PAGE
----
The Malta Independent 4 October 2023, Wednesday
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Treadmill of land development

Michael Briguglio Thursday, 8 September 2022, 07:37 Last update: about 2 years ago

The same Maltese society which frequently protests and criticizes overdevelopment, is the same Maltese society in which investment in property is widespread. I find this contradiction one of the greatest challenges facing our society today.

That Malta’s landscape is visibly impacted by development is so obvious that it has almost become cliché to make such a remark. Physical change can be seen not only in the abundance of apartment blocks across urban and rural areas, but also in terms of corresponding infrastructural development. In the meantime, local infrastructures, already in a precarious state because of poor quality and lack of access, are often occupied by development projects, which, in turn leave a trail of destruction, dirt, and shabbiness, in the areas under construction.


Judging by the number of protests and anger in the media and social media, one would not be blamed for assuming the Maltese public to be hellbent on voting for change. Yet, one election after the other, this has proven not to be the case. With all their differences, both major political parties swear allegiance to an economic model which is highly dependent on the development of land. And both parties represent the vast majority of voters. True, in this year’s general election, voting turnout decreased to 85%, but this is still very high, and it would be foolish to assume that such non-voters all had the same motivation for their non-turnout.

The Maltese public is also heavily invested in industries related to the development of land, both directly and indirectly. Many people prefer to invest their money in property than in other sectors, and I believe that Labour’s liberalisation of development permits partly explains its electoral successes. For whilst the PN Government extended development boundaries in 2006, the Labour government from 2013 onwards merely permitted everyone to participate in the development frenzy. It is now not only big business names who are involved in such development, but even working class and middle-class people who, for example, build an extra storey or two to rent out, buy property as investment, and so forth. In no way am I judging the Maltese public for making such choices, but I believe that the same economic model, which is subject to so much criticism, is the same model which many of us invest in and vote for. This, while, a substantial amount of people are finding it difficult to cope with inflation in the sector.

Resultantly, there is a symbiotic relationship between the state and the land development industry. On the one hand, government depends on the development of land for economic growth, and on the other hand, the development industry depends on government policy to enable such development. This is cemented through an ideology of development, something which we take for granted, even as we are lamenting the change of Malta’s landscape.

The way this economic model functions can be compared to a treadmill. Here I am borrowing from the seminal environmental sociological concept of ‘treadmill of production’ by Allan Schnaiberg, which was further developed together with Kenneth Alan Gould and David Nauib Pellow. Our economic model requires more and more growth in the form of development of land. The obvious question one can ask in this regard is, but how can we keep developing so much? Won’t there be a lot of empty properties, and eventually an economic crash?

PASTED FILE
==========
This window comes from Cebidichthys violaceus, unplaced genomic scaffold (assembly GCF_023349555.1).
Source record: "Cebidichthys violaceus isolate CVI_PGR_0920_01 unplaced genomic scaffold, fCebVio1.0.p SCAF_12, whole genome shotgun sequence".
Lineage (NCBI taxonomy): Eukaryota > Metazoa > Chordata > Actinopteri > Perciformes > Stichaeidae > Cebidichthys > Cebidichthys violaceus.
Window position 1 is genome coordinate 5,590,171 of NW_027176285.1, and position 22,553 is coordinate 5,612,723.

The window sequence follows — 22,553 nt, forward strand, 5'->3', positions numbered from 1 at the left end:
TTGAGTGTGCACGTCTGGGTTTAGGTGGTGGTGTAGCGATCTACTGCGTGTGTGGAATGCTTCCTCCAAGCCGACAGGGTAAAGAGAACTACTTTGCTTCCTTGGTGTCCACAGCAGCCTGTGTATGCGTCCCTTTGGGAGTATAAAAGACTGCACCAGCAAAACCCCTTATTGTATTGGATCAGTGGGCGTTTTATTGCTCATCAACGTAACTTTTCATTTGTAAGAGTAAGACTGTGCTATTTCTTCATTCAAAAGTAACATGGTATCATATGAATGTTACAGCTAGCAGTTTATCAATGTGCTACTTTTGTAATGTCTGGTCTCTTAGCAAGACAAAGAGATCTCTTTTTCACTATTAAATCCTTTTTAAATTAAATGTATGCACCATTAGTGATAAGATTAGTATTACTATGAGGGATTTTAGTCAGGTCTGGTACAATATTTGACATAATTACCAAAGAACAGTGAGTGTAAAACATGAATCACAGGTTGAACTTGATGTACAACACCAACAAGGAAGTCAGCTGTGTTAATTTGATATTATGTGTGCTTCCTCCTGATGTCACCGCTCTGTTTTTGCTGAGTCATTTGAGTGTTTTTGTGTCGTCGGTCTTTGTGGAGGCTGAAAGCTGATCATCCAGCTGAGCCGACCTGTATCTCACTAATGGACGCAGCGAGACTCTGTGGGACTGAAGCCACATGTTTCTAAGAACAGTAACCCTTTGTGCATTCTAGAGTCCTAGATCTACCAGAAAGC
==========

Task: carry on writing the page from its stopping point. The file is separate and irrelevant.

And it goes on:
Well, the Labour Government found an answer to this question in the form of massive population increases through foreign workers. Indeed, official statistics show how Malta’s population witnessed unprecedented growth in the past decade, now reaching a population of around half a million people, twenty percent of whom are foreigners.

Hence, the symbiotic relationship between State and developers was sustained by the growth of population, and henceforth consumers, within Malta’s limited land area. As things stand, despite the protests and criticism of Malta’s overdevelopment, there is no prevailing ideological shift towards another type of economy. If we keep this economic model going, we are going to need further population increases, and the maths cannot add up only through higher longevity rates (people living longer lives). To feed the land development complex, Malta is either going to need more immigrants, or else have massive population growth through an increase in births (something which goes contrary to our current fertility rate, which is one of the lowest in Europe).

Failing this, with the same economic model we risk having many empty properties and a corresponding economic crash involving all those who are directly or indirectly dependent on construction, development, real estate and related industries.

I wonder how much more overdevelopment we will manage before we realise that the treadmill of land development is unsustainable. Economic, social and environmental evidence should be warning enough, yet we seem content to keep building, lament about it while continuing our support for the treadmill of land development.

Dr Michael Briguglio is a sociologist and senior lecturer at the University of Malta

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